In the following photo, I took a shot from the boat as we were cruising past Steveston Village. I recognized the location as one where L and I frequently go and sit in our sun chairs to relax, read and watch the boats go by. Pajos Restaurant is there, too, where we'll buy fish and chips to nibble during those long, lazy summer afternoons. Looking at it now, I see so much more than what I wanted to shoot. There is not only the tree, beside which we sit just above the rocks, and the restaurant, but also in the shot there are cars, a condo, telephone poles, the mountains, and an airplane taking off. I never noticed these things at the time.
In this next shot, I had quickly pulled over to the side of the road because the field was so bright and beautiful. However, I was worried about all the cars passing and took a quick shot, not taking into account anything except the little girl dragging her pumpkin away. You will notice (and I think this is a bit amusing) two men standing around chatting with cameras around their necks, one lady walking away, and another little girl lagging behind her. Also, if you look beyond the field, you will see a bit of the city past the treeline and mountains in the far distance. I actually like this because you are able to see just how close my neighbourhood is to Vancouver. We live in a semi-rural area, but with city conveniences near at hand.
I took this shot over 5 years ago when I was travelling in Sicily. We were at the Valley of the Temples where you'll find the remains of eight Greek temples. I took several shots of this particular one (the Temple of Castor and Pollux) and finally got up as close as I could to block out the background of the city of Agrigento behind. However, I do like this shot as it shows the incongruity of the ancient ruins and the modern city so near to each other.
And one more shot, this time of me standing in front of a sign in Cardiff that reads, "Wales The Happy Country." It was pouring rain and my friend said to go stand by the sign and he'd take my photo. Now when I look at it, I see the dragon (symbol of Wales) plus the shop windows that we didn't stop to look at while there. Next time I'm in Cardiff, I will try to find that shop again and go in to look around. In this case, I'm glad the background is there, even if it hadn't originally meant to be.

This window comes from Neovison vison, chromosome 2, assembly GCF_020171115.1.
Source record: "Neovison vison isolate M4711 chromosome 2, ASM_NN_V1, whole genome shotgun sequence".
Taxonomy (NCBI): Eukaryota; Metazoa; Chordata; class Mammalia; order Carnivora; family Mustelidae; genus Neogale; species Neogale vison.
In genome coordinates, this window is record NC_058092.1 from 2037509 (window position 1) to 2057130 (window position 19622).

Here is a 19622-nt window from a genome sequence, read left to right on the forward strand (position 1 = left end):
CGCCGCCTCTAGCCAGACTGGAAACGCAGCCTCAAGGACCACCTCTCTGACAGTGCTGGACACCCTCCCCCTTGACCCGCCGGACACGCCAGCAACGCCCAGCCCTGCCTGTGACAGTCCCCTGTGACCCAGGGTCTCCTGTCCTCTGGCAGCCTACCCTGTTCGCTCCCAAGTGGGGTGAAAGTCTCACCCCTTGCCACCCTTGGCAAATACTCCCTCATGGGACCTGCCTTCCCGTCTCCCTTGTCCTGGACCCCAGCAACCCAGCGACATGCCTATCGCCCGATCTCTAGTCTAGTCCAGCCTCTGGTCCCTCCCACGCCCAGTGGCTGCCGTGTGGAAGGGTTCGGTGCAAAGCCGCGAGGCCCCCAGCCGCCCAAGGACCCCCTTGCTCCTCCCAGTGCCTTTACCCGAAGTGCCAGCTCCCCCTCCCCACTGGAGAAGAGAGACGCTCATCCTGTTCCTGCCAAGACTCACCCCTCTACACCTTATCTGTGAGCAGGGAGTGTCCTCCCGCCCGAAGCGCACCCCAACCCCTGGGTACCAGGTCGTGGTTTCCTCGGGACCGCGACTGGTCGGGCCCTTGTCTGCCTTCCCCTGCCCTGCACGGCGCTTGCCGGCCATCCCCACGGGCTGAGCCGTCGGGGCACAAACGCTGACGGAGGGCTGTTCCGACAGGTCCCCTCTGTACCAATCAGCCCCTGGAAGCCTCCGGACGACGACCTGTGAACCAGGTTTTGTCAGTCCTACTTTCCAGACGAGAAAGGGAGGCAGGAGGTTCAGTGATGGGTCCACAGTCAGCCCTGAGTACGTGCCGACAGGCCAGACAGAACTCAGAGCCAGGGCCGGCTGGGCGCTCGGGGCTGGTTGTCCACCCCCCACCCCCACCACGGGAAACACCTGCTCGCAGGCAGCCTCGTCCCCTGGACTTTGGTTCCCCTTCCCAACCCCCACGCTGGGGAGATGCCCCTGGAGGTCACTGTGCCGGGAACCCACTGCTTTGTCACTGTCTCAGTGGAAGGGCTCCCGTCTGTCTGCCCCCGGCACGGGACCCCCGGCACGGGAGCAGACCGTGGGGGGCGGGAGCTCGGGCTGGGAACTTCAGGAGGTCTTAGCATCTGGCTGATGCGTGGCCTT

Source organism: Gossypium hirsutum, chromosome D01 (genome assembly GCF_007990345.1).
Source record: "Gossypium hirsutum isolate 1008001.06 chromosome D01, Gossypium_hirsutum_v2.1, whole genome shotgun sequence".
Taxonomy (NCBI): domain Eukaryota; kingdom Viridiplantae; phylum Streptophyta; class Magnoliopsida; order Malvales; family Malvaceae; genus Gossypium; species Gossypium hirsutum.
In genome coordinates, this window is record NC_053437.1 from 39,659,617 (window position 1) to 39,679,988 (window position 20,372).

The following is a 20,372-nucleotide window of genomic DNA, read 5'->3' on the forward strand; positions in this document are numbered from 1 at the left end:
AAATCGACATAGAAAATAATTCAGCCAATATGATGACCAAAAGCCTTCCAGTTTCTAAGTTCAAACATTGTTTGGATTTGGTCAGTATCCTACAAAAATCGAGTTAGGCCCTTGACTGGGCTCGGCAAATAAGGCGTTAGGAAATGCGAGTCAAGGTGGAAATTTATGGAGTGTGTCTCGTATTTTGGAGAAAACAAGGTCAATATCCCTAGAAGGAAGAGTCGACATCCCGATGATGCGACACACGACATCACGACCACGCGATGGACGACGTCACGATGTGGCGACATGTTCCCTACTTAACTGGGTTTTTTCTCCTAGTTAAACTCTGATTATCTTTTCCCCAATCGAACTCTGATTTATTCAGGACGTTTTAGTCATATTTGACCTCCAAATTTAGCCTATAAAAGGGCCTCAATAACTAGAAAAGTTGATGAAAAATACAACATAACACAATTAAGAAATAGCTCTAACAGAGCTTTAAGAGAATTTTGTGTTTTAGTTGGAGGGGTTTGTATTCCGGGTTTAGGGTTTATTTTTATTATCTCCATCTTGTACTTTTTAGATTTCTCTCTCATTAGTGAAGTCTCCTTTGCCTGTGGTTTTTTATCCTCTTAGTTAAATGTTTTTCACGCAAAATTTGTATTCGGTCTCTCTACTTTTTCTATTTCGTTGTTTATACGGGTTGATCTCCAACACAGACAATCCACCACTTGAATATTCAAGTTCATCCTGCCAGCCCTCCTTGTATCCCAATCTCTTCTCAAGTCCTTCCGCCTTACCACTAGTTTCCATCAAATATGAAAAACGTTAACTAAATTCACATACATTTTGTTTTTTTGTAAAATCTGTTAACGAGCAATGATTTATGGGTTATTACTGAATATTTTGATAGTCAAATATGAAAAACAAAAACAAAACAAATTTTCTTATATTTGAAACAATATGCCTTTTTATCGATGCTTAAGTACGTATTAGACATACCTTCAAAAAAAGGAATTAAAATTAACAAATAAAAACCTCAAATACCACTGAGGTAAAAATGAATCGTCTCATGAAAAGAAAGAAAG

Thanks to Denise Nesbitt, our bold buccaneer, for creating ABC Wednesdays and for keeping it going for nigh on 5 years! It has become international and more and more people are contributing each week. Mrs. Nesbitt's bright and beautiful assistants take turns producing each week's beginning post and will take a break in their day to visit all the other posts. So do consider bonding with us by clicking here to see each week's contributors.
Monday, January 16, 2012
At first, I was going to do "aperture," but since I'm not using a manual SLR, but rather a digital with some manual settings, I'm going to use the word "angles" instead. Try experimenting with photos by getting right down on the floor or the ground, sit on a chair and look up...waaaay up, or climb on something and look down. Tilt your camera one way and then the other. Try out different angles and try to get shots with angles in them. I know, I know, people will see you and think "what on earth is that person doing???" but who cares? With a camera in hand, pretend you're a professional with a contract for some high-class magazine and just go for it. When you look at your shots on Photoshop or other software, you'll see that most of the shots are awful. However, sometimes you'll get it just right and give yourself an A+ for effort! And you'll even learn from the awful shots!
Here are just a few shots where I was attempting to shoot angles.
Go ahead and attempt your own shots with angles. And while you're at it, remember Mrs. Nesbitt who gave us the very first ABC Wednesday and has kept it going for almost 5 years! She sure gets an A+ for all her endeavours, along with her able-bodied A-list of aides! To check out ABCW, just click here and join in the fun.
Sunday, January 08, 2012
Zeal is like promiscuous purple pansies.
It looks like playful, chattering chimpanzees.
It sounds like giggles that turn into hoots.
It smells like French fries and tropical fruits.
It tastes like Snickers and sugar and spice.
It feels like daring delight rolling the dice.
Zeal is enthusiasm for everything in life.